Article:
Hope Star from Hope, Arkansas on December 28, 1935 · Page 2
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Hope Star from Hope, Arkansas · Page 2

Hope, Arkansas
Issue Date:
Saturday, December 28, 1935
Page 2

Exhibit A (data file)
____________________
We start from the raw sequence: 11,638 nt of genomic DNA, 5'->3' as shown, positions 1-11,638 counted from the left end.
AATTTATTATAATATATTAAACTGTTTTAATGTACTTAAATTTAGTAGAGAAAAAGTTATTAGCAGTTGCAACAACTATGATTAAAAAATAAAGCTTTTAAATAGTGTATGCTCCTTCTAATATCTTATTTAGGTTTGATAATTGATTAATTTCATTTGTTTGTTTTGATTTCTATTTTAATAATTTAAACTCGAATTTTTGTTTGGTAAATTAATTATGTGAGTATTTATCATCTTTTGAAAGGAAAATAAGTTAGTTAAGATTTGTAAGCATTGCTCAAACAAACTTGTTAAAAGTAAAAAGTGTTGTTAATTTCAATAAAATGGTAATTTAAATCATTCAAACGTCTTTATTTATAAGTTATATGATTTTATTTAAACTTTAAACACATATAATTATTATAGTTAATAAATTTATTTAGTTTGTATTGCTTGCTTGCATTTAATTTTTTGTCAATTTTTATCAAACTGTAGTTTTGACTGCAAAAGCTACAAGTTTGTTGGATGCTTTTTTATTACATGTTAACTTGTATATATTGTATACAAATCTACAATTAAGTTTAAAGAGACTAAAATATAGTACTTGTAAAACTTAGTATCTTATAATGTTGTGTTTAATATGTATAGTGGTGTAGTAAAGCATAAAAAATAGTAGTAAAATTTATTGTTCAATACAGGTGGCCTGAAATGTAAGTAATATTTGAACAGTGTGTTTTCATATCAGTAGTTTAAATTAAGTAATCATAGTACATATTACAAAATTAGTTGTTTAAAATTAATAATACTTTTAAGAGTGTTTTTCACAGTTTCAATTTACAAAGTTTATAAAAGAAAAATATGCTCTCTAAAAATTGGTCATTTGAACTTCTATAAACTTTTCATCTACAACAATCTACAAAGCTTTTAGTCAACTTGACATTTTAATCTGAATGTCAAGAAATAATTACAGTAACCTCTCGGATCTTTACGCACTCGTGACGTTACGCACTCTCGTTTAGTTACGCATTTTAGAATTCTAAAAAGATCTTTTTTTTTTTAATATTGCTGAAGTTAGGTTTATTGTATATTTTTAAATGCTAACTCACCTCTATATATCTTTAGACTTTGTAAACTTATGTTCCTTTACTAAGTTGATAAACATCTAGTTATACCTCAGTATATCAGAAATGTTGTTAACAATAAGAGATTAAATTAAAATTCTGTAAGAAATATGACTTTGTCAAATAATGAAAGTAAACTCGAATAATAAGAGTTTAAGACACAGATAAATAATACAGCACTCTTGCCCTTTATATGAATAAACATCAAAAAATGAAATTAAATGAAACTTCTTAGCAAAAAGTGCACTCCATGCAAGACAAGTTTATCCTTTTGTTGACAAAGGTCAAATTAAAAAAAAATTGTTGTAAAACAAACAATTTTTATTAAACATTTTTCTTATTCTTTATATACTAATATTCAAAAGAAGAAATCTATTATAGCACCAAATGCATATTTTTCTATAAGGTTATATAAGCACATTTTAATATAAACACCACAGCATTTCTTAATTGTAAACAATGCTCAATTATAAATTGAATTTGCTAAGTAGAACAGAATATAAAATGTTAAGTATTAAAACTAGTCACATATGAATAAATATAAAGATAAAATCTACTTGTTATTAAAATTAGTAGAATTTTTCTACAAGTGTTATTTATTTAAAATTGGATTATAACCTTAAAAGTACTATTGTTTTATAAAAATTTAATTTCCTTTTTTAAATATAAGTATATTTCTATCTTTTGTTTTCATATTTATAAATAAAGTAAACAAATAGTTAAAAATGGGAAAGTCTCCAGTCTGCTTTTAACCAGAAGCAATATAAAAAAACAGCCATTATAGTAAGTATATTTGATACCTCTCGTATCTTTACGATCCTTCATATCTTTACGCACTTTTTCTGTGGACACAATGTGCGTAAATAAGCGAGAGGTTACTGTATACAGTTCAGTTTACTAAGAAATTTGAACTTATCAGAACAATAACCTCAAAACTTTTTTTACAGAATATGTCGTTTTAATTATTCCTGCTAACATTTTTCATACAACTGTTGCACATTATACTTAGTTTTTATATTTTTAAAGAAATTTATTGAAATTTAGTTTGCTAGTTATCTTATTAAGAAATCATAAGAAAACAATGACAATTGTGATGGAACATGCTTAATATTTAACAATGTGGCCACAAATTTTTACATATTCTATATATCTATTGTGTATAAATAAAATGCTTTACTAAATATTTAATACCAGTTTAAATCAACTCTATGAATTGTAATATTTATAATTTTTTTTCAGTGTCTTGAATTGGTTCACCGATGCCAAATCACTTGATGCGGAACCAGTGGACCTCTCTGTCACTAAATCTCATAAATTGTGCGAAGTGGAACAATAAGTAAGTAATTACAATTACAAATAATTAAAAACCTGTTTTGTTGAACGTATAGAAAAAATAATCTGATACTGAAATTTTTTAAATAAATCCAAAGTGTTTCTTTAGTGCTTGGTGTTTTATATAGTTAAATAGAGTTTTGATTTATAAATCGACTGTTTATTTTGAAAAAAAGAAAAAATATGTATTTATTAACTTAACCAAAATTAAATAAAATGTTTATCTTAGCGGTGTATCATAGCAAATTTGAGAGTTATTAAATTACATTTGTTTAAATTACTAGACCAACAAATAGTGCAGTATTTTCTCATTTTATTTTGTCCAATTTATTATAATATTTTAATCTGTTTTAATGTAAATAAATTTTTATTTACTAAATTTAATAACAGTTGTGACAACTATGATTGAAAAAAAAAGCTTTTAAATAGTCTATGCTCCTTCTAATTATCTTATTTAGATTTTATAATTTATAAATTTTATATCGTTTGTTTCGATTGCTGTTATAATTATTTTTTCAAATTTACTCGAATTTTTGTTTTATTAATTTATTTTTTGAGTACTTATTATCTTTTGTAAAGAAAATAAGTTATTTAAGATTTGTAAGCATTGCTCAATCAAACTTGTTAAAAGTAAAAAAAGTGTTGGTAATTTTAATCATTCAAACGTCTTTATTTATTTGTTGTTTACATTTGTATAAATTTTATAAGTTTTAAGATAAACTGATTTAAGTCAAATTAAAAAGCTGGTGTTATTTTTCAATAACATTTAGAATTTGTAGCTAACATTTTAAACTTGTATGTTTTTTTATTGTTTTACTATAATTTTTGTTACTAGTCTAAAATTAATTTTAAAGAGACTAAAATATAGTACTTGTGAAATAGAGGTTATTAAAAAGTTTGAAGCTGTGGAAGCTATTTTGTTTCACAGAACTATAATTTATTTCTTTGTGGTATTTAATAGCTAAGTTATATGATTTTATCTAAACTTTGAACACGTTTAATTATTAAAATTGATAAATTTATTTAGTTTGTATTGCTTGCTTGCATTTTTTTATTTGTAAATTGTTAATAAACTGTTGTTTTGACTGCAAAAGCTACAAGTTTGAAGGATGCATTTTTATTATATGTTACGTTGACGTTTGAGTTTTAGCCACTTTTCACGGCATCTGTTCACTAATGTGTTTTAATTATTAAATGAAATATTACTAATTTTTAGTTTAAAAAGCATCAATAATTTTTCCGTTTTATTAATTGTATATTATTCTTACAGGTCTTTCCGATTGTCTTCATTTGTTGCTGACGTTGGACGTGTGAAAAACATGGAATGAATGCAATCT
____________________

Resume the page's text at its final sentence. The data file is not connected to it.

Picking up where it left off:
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HOPE STAR, HQPgi ASJAN8A8 Star •Si 1 , from False Report! •*Mi every week-day afternoon by Star 'Publishing Co., Inc. s. H. Washburn', nt The Star building, 212-214 South Hope, Arkansas, C. fe. PALMEft. President ALSX. tt. WASHBURN, Editor and Publfohet second-class matter at the postotfice at Mope. Arkansas Under the Act of March 3, 1&7 Htfinltlon- "The newspaper is nn instttuton developed by modern civil- ''" 4> presfent thfr news of the day. to foster commerce and industry. Vltfidely circulated advertisements, and to furnish that check upon r ' nt wMeh no constitution has ever been able to provide. 1 '—Col. R. tick. Bate (Always Payable !n Advance): By city carrier, per r "m'ontii 65c; one year $6.50. By rtiail. in Hempstead, Nevada, and LftFayette counties, $3.50 per year; elsewhere $6.50. *%> vSteWbe* of The Associated Pre-ttt The Associated Press is exclsuively IT ' ' ^fttHled to fhfe use for republication of all news dispatches credited to it or J,/*h$ Otherwise credited in this paper and also the local news published herein. pl^ National Advertising Refrtesehtativcs: Arkansas Dailies, Inc.. Memphis, %f * Tern Stetick Bldg.: New York City, 369 Lexington; Chicago, 111.. 75 E. Wack- H^.'tJrfvej Detroit, Mich., 338 V7oodward Ave.^ SU Louis, Mo.. Star Bldg. V * " ' 'CHatgcs on Tributes. Etc,: Charges will be made for all tributes, cards afc {JWrikSiif resolution, or memorials, concerning the departed. Commercial newspapers hold to this policy in the news columns to protect their readers ffbtttn deluge of space-taking -memorials. The Star disclaims responsibility for the safe-keeping or return of any unsolicited manuscripts. " By DB. MORRIS FISHBEIN Editor, Jtfurhdl of the American Med- ieal Association, and of Hygela, , ' the Health Magaiine of the personality and plans of the Panchan Lama. Enders' own career, incidentally, has a regular story-book color and improbabality. and his book —written in collaboration with Edward Anthony — is an exceedingly readable affair. Published by Farrar and Rinehart. it sells for $3.50. By Olive Roberts Barton A lily will sometimes grow in a Your -bady contains 60 to 70 per cent water. It loses anywhere from toe, to five quarts every day. If you h&ve & job that makes you perspire. | barnyard and ivy has been found in you may have a "water turnover'' of a castle garden. Such exceptions are true of human beings too. Occasionally we find a child of rare beauty jV per cent of the fluid part of your ! a nd grace living in the lowest type of blood. It carries the essential food home; and its reverse, the tough little hoodum in the midst of culture and refinement who defies every attempt to make a gentleman of him. as much as four gallons a day. f i .'..The water you drink makes up 90 ?.V per cent of the fluid part of your blood. It carries the essential food substances throughout the body, as '4 *, welli;as.the.materials that are to be may to «*$" tinore' without food, but .you can go £o -only four or five days without water. .»„/'ilhe 'ola poem which began, "Pure *' ' Iwitef is the best of drinks"," turned 'V> ' jotit to be one of the truest statements ^ ' 'i Known to physiologists and hygien- f\ , .jjfg. \ V ,' 'Water is the universal solvent. Not i* fine- of th£ chemical changes; that'be-' ? ^pur in the cells would take place; with- '5 '.-'i'Sui water. ' -,'' • •'..''.'.-'' •-.:•:'•/; Incidentally, the proportion; of water Crowded Off small white flakes which rc- ___ jsemble dandruff or if your hair is But "as a'rule the child is rubber- dull and uninteresting-looking, apply stamped with his home life. Whether hot olive oil the night before, or at _ t'7' in man's'body is greater dt birth than symptoms for the real thing. There is £. "5'at;mladle age. Six^ months before itsj no thing to good-breeding if it is r.oi K'' ••"b'irth.- an infant is composed of 94 per i u,,;i» fnndamentallv on sraciousness parents are conscious of it or not. (least an horn- before, you intend to their children are out in the world i shampoo. Fart the hah- in sections. telling the complete story of every ; rub the oil on scalp, massage it in, word and act. i leave on, then wash out in the usual If parents are gracious and kindly ! manner. to their neighbors, small Joan or Peter i Never rub a cake of soap directly will possess the same ear-marks of ' culture. It -happens that culture is not made up of the newest type of candle-sticks or roses in a vase, but of courtesy. We often .mistake the more thoroughly—then rinsed again— this time more thoroughly—then rinsed two or three times. Prices and Wages BothJUse in '35 Year's Economic Record la Examined by the Associated Press By HERBERT YAHUAES Associated Press Staff Writer The "average citizen," looking over the family budget, had a hard time deciding how 1935 had affected his personal fortunes nnd what the year's economic developments portended. John Smith heard the farmer wns doing better, industry Wns producing morn, the stock market trend wns upward, the movies were shoving millions into productions, the world series drew a big Rate, the Bael'-Louis fight gave Broadway its first golden even" ing in years, football attendance was Up 10 per cent. Many Unemployed Wns the depression reftlly behind? . Ho heard also, that an nrmy ot tin- j employed numbering millions re- mnined at the year-end, thnt the cost of relief was running into billions, thnt \he attack on major "new deal" legislation continued. Was there trouble ahead? John Smith Could gel any answer i he wanted, depending upon what poll- I i ticinn he asked, what statistics he con- J ! suited. , , ! He wns told that in the first eight ' months of 1935, the total income of workers rose 5.8 per cent, but labor conomists argued thnt during the same , period living costs went up 5.9 per cnt. On November 5, retail food costs for the country as a whole were G.5 per cent higher than on that date a year ago. Retail costs were up slightly, said the department of labor, but there j was little or no change in clothing! prices. Employment wns up, too. The government's bureau of labor statistics said the factory employment index reached in October was the highest in | five years, and the factory payroll index' the highest in four and a halt years. Industries Gain But John Smith was told the earlior introduction of new automobile mod- SIDE GLANCES By Gewge Clark ................... ______________ they cftl j my name S00 n. ' I'm afraid I'll get another . (.^ ^^ ^ wait j ng JO pay fOV thft OnV THIS CURIOUS WORLD Liquid shampoos which you make yourself from small pieces of bland soap or commercially prepared ones are best. Wash Twice. Uinsc Often Hair should be washed quickly to, remove loose dirt and oil, rinsed rath- ) substituted for er carefully, washed again—this time I too, must be rinsed out. els this year accounted Coi- some the October ain. Afterward,! Most important f«» ^Pl'*™" 1 put the juice of two fresh temons in, gains werejn a bowl of lukewarm water, rinse again i in this, then finish with another dins- mobile, blast mills, machine tool shops, furniture and knit, woolen and worsted goods n clear water If you like, one- nnd knit, woolen anci worn* . *"-- ful of white vinegar can be Employment figures remained ow in the lemon juice. It. IMMORTAL OlAftV cent water; at birth this content _ has j to others. P 611 ' built fundamentally on graciousncss ', v decreased td 69 per cent. .When a man is 20 years old, the ,"i.. Water ip his body constitutes 62 per •i cent, but when he is 70. the amount ha^dimirdshed to 58 per cent. Imitation Faces Exposure It is common for parents to think that home life will rub off. if it has .been a casual sort of thing, a medley of quarrels, carelessness, and disorder: (With Copyright NEA 1931 hci •Today's Health Question Q.—What causes the jaw to slip out of joint, and what can be done to prevent it? A.—Dislocation Of the jaw almost ' always occurs on both sides and in a forward direction. Dislocation in other directions occurs only K'om great'Violence. Dislocation is the result of either external violence, as in the pulling of teeth or in trying to force a large object into the mouth, or, much more commonly, of muscular action when the mouth is opened wide, as in yawning, laughing, coughing, or vomiting. With some persons, in whom the socket of this joint is shallow, dislocation may occur easily. Such persons usually learn to reduce the dislocation themselves. In extreme cases, certain operations aid in prevention. .Some, of your tissues contain morel to ta k e ;t for granted that Peter will water .than do others. Your brain has j ^ c po ]ished off in college and by mix- 79 per cent water, your kidneys 83 ! j ng w j t h gentlemen: or that Joan can camouflage her innate rudeness by learning to imitate the gentler girls with whom she is thrown. While such things do have their ef- i fed. what is bred in the bone will tell. / It is the easiest matter in the world to I detect the spurious, and the veneer invariably wears thin when one is off guard or laboring under excitement. Also, unless kindness is first and not . I second nature, selfishness continues to j 1 be the invariable habit that colors every action. There are other requisites of good breeding, of'course, besides courtesy and kindness. Keep Home Ufe Pleasant Tolerance toward others, sportsmanship, neatness or* person, a certain re- 1 serve of speech, ability to keep confidences, to endure small upsets without verbal complaint. These and many other traits of like kind are characteristic of .the thoroughbred. If you would have your children grow up to be real gentlemen and ladies, dear mother and father, it would be wise not to allow the daily HERE TODATt Mi* tvlniir* or eraiiilmotticr. nvUlocratlc MHS. , UII.H.VHD CAMEUOIV. DA.%A •WESTBHOOK mnrrlM DR. SCOT"! STANLEY, iitriiecliiisr rotinc oar- nit-inn. Tlelore hci mnrrlncc. "he hnfl broken with rri-nlthy RONALD MOOHB. Onnn'» bnl»-»l««*'- JV^iMrv. l» In love tvlih Ronnlfl. imt lnii'-» lie? Incline. Unowlne he IOVCK Dana. noth Mr*. OnmproTi and P.\ni«A kOXO. who hn« Invert Sontt fir rcnrs. hope «he mnrrlnce will not lust. 1'niit.i. n pntlent ° T S«-o«t'». t» ... enlllne to «ee Mm n* nnrtlON. Onnn »n* lircnmo nvrnre nf Pniila'n Inrninn- 1lon for her fitmrinnil. Scott. rteen'T In love with his wife. l« nneomforlnltlo over tlie Hitmitlnn. One «tormv nlirlit Pnnln'" hnnsekerner onlU Si-iitt. tpllinjs lilm Pnnln Is 111. SeoM coe« to «ce her nnil «»ny« awny all nlKhl nann. not kn«"vin= Pnuln hail at- tering around but really helping. And he worked so hard at the office—'' Dana's voice broke.. j I 44TIHE3N why," Aunt Ellen asked "why did you Fresh and sunshiny, though a little windy. I'll enjoy getting out." She said it for her aunt's benefit and saw Aunt Ellen's face- bright- templed snfelde. coe« to her erarulmother Mr*. fnmeVon determine* to do nil «he enn to make the separation permanent. Next rtay «eott Is ealleil upon to perform n ilnnaernna oneratlon. He retnrnn home rvltJi a hijnT-y lira vl. ronll7.ltiG Onnti U not tlicre «o «hnrc in hl« triumph. !VO\V f!0 ON WITH TTTR STORY CHAPTER XXXIV •*• bewildered, leave him?" "It was something outside all that. Something 1 suppose oe couldn't help." Dana's miserable eyes met ber aunt's. "You mean—a woman!" Aunt Ellen could scarcely say the word. It had a fearfully indelicate sound. "Yes," Dana answered. "You are sure?" Her aunt's voice was shocked. Yes. You 808 I was a sneak and checked up on him." But are you surel" It was almost impossible for Aunt Ellen to accept this dreadful explanation, remembering the happy taces of ber niece and Scott the day they married. Only a year ago—and here was Dana telling her about some other woman. "And then she went away," Dana D ANA was sure her heart bad died that nisht Scott had gone Pa ,,, n . 9 home stayed there per cent, your liver 70 per cent, and your muscles 75 per cent. Moreover, different foods vary in the amount of water they contain. The examples of home life to spoil then chances for'the future. It is wise to keep close watch on the tongue, and i aressed. Then it gives him a sense of right in | y eg f, er heart hat! died when repeating it himself. Bcotr had flaunted his infatuation she counted minutes hy Iff beating. Counted minute? at lengthened to hours. At four she hnd sot up ami called a taxi cucumber, tomato, or watermelon will ^"control temper. If the child sees i ar) t] save the driver her grand run as high as 90 to 95 per cent of | hjs ^g^nts j n battles of uncontrolled , Bother's address. water content. An egg has 65 per; cent, meat 75 per cent, fish 80 per cent, and milk 87 per cent. The water we take into our bodies ;seems to be one-fourth from drinking water and the remainder from coffee, milk, or soups and the water content in solid foods. Water is eliminated from the body largely by the kidneys, but an almost equal amount is vaporized through the skih and by breathing, and about one-half as much is eliminated by the Show me the child and I will have , or p au i ni | e avine her alnne that portrait of the parents," has been . torrn y n i e ht. Her heart had not uttered by more than one wise man. a]fv , e g , nee . a month had A Book a Pay By Bruce Catton Those who hope their offspring may " , gcott )infl nfiitri eT called outshine the old folks are doomed to P • or tr]ed fo gee bej< d ^^l™^^!J ^:U±«n: ! ^y e rs mteht term what .he ed the first offices of the moulding 'ia<l done "desertion.- but Dana vention is better than cure. -" ...- —.-- nad done •neseriiun, um nuuu ^flS^J!l^± h Zl elSe ' '""I never doubted that Scott Knew she ! \jad left him because he had stayed 'it Paula's all nlfibt. Any woman 1 who had any self-respect would have done the same thing. And If Scott had had any explanation to he would have pleaded with ^ Gordon Enders was an American boy, but he grew up in an Indian village on the borders of the forbidden king-dom ot Tibet. He saw Young,. husband's British expedition set off j By Alicia Hart 'her to come baclt to him. He hadn't—which was proof that &e j faireplay, ;lidn't want ber. Aunt whispered. "About three days aft er—after I found out about It she left town. It Is all very mysterious. She didn't tell anyone where she was going. Just disappeared, and ber apartment was closed. But of course 1 Unew why she left Maybe she thought I'd take thc- role of an avenging wife. Or maybe sbe lust wanted to get out of town until It all blew over." Aunt Ellen bad decided, "It was that Long girl then." She was the one her sister bad said Scott should have married In the firs' place. If he l"d, thi3 eh "" wouldn't be sitting hero looking like a little ghost. It might have been better for Dana to have pretended she diiin't know what was going on. in the old days women pretended they didn't know about their husbands' pbilanderlngs. They lust acted as though they didn't know and kept on living with their husbands. Out young girls today, with so much fire and spirit, demanded en. Dana was scarcely out ot sight when the doorbell rang. A moment later Sarah plodded up the stairs, her eyes bulging. "It's Mister Ronnie," she said. "He's askln' for Miss Dana." Aunt Ellen fluttered down. With her sister and Nancy both away, she didn't know what she would say to the young man. It didn't seem decent, exactly, for him to be inquiring tor Dana when the hild was still married. Still she'd lave to give him some sort of an- wer. Young people did the most Amazing things. Aunt Ellen knew sh& must be careful, because her sister would be furious If this particular young man was offended. "Dana's out walking," Aunt Elen said vaguely. She added (and the devil himself must bave Been prompting Her), "She wont south. She can't be so very far away because she only left a few minutes ago." Ronnie thanked her and left, 1 Couldn't help ft," Aunt Ellen told herself. "Maybe a nice brisk drive would cheer Dana up a little." • • • D ANA'S feet were taking ber along a familiar way. It was the same walk she Had taken the afternoon she had been caugbi ID the doluge and Scott bad come run nlng after ber. Every step was filled with memories. This was the street where Scott had lived then. His house stood at the end ot the block. She bad almost reached the car standing In front of Scott's bouse before she recognized It. It was Scott's car. Uana put out a band and touched it- Suddenly she was shaken by sobs, blinded by tears. She opened the door and climbed in. Sinking back against the seat, i room. She said, "My dear, you ; Aren't happy. Isn't there some• thing that can be done about It?" husband's British expedition MI^ uz, phys ical health and a reason- j "No, Aunt Ellen." There was a across the Himalayas more than 30, uooaJ^y-"-- , ! able amount of care will keep any < wb , n Dana's voice. dandruff and other scalp disorders arc : »j^ Oj no r» Dana's voice rose ve> fouTrW^H^U^lgly'trugh 6 Hs"orbrulhin g ;omit this routine for ^^^-^'^^ ^^n^rustedadvtser'ofthePan-stwo weeks,, exan^ your ^^g We8 into the sympathetic becoming a •chart Lariia, that oriental . "55 y 1v 6 th f Si STal? tSn " 1 ti'ce the diflerence. It i, the *&*$£**$£?« ?n%owhere| ment that is good for ? H hai Eis* in the World,' 'a book that is bright with Lama the ,„ drew up proposals for an aerial network, ftom Lhassa to the northern part of Mongolia, a venture which by solidifying the Lama's sphere of influence may eventually check-mate VVbep she ber trou- ear. She vowed sbe I would never tell anyone, but telling them to one wbo was so dear t that is good roro..na,r. w.^u.- "8 UDder8tBnd | n8 and dependable Hy, dry, normal, thick, thm^ light ^ u.^ whispering tbem to ner . solt. liana knew without binding ir-T to secrecy that Aunt Ellen would never break the conBdenee. "It wasn't anything i did." Dana insisted- "I loved Scott so mucn. r a i s important and be knew that. I didn't mind Next"to "daily brushing, meticulous aoins without all the Silly things jampooing is important to the health ^ i O i o j g j r i 9 want, 1 dlda't min'i i it they struck back. Dana bad ber niece's!struck at Scott and the blow had (rebounded, wounding her sorely. "My dear," Aunt Ellen protested, "you can't go on this way You've been here a month now, and you haven't been out of the louse. Don't you think you could take a walk? Or go to a movleT "I couldn't go to a movie," Dana said. "I couldn't stand It." Then, as she saw the troubled look on uer aunt'3 face deepen, she said When they didn't get she gave up to desolation. Sbe ber would sit here anci wait. When Scott came out she would tell him what was in her heart. She would tell him ehe couldn't go on with- gallantly, walk. I "But bate 1 will go tor a to (ace people, cidentally, however, authorities , S :c,, ..... '• shampooing ,._,___... and beauty of your hair. You should ; OO k| ng an( j doing disues. It was wash it not oftener than once a v/eck. Because, PQ matter what arid at least one time out of four, it went wr ong, Scott never coro to be dried by hand, preferably p lajned . He dWa't expect things i,is covered with dand- ot tae. Ho Helped a lot—*el put- tbougb I know it's silly. But It's horrible to teel people are speculating about you. looking at you and wondering and saying There's Uana Stanley. Well, she and Scott bave hit the rocks already.'" A UNT ELLEN nodded. "They probably will say those things. But you must be brave ana tace the music. You can't become a recluse because you and Scott couldn't live together. After a while people will forget. It's a good thing most of us bave such sljart memories. 9 Pana eftld, "It's 8 nice day. out him, ask what had become ot the love he bad once had for ner. Suddenly tear gripped Uer. What if Paula bad not gone away as people said? What if sbe had taken over Scott's house? Perhaps the tenants had given it up and ?aula had come here, knowing that someday sbe would be its mistress. The story that Paula had left town had been so vague. Nobody tnew where she bad gone. But If Paula should appear with Scott and find DM weeping ber heart out It would be the final blow— the one thing Dana couldn't endure. She slipped out of the car, and turned ber face homeward. A moment later Scott came out ol the house. He glanced down the street, and Uls heart leaped wildly. Tliat was Daua, not more than a block away. She was walking slow- {.Cl I IV-I Ik IllVt V.UI. .—— 1 shops, in locomotive building, in hardware, in lumber. There were more jobs, but still lai from enough to go around. At the start of the year, the relict population numbered 20,669,647 persons, an all-time high. In September it fell to about 16,000,000, but a new climb was expected during the winter. Record Relief The record relief popu lation - in " eluding about one out of every seven persons, may not have startled John Smith, used to big figures these years. But the sum to provide work, announced by President Roosevelt and appropriated later, may well have taken his breath away. It was $4,880,000,000. , . . The new program was designed to provide work for 3,500,000. Industry, it was figured, would absorb anothoi •{500,000. Part of the appropriation would be used for tapering off the C °In December officials announced the job-creation goal had been reached that federal direct relief was over, that henceforth state and local governments v/ould be responsible for the 4 000,000 unemployables as well as any able-bodied needy man then working Industry, however, had not absorbed anything like 3,500,000. From October ot October the increase in private payrolls was estimated at only about 900,000 persons. Answers In 1936 Would the 9,000,000 jobless registered with the United Slates employment service in November ever get work in private industry? Would the government continue its huge expenditures for relief? I Would a large part of the admim-i- ! tration's recovery and reform program i be set back on constitutional grounds i I as was the NRA? For the answers to such questions, • John Smith had to look ahead. | Washington Olander Beck of Durant, Okla., is; spending the Christmas holidays with his parents Mr. and Mrs. Lannie Beck James L. Ferguson of Nashville and Miss Ruth Jones of Mineral Springs were married at the court house on Monday, the Rev. W. H. Stingley performing the ceremony. Rev. Stingley was called to McLas- kill Tuesday to conduct the f" neral services of a child of Mr. and Mrs. Harvey Buckley. Mrs L C. Collins of Houston, Texas is spending Christmas with her parents Mr. and Mrs. A. P. Delony. Miss Julia Delony visited in Hope Monday. : Mi. and Mrs. C. N. Trimble came over from ElDorado Sunday to see | their daughter Mrs. W. H. Etter Jr., ! and little granddaughter, Sara June, Mrs. Trimble remaining to spend me Mr. and Mrs. Ralph Hunt of Rocky ; Mound are spending the holidays with Mr. ami Mrs. J. E. Bearden and fam- STORKS, WHEN OTHERWISE UNABLE. TO FASTEN THEIR NEST TO A SLOPIN& J3OOF, ATTACH IT WITH A SORT OP GLUE/ ABOUT -4-.OOO FUGITIVES JUSTICE: , IN THE U.S., ARE .. DETECTED SV ANNUAULV. © 1 935 BY NEA SERVICE, INC. Today'^tttern iy. Scott hesitated a moment. Then h.e started walking rapidly toward the distant figure. (To lie Continued) soft fullness and feminine flattery to this smock, miss Virginia Trimble, who spent the past week in Washington, returned •o her home in ElDorado Sunday. Mrs. W. I. Stroud was a Hope visitor Monday afternoon. Mrs. Reginald Bearden of Hope visited relatives here Saturday. Miss Julia Bearden visited in Hope The following college studants came home last wetk end to spend the noiidays: Misses Myrtle Bearden, Fannie Jane Elmore and Mary Levins, Ouachita College, Arkadelphia; Misses Louise and Mary Pilkinton and James . . . _ V w i Ctair* rt-iK.-" bow. THE » -r a.'S'nfft.si szvsz.vsStBi, OF THIS »-'"«'ODAnii'i The WINTER designs, --- i addilionaTVo cents with the coupon. pattern abov, Pilkinton, of Henderson State, adelphia; Miss Roberta Stuart of Ark- ajvja* College, Batesville and Olander Beck of Oklahoma State Normal, Du- Okla.. in just an "TODAY'S PATTERN BUREAU, ios PAUK AYE., NEW YORK Enclosed is 15 cents in coin for Pattern No. Name - - Address ... State City. «... Name o£ this ucwepaper Size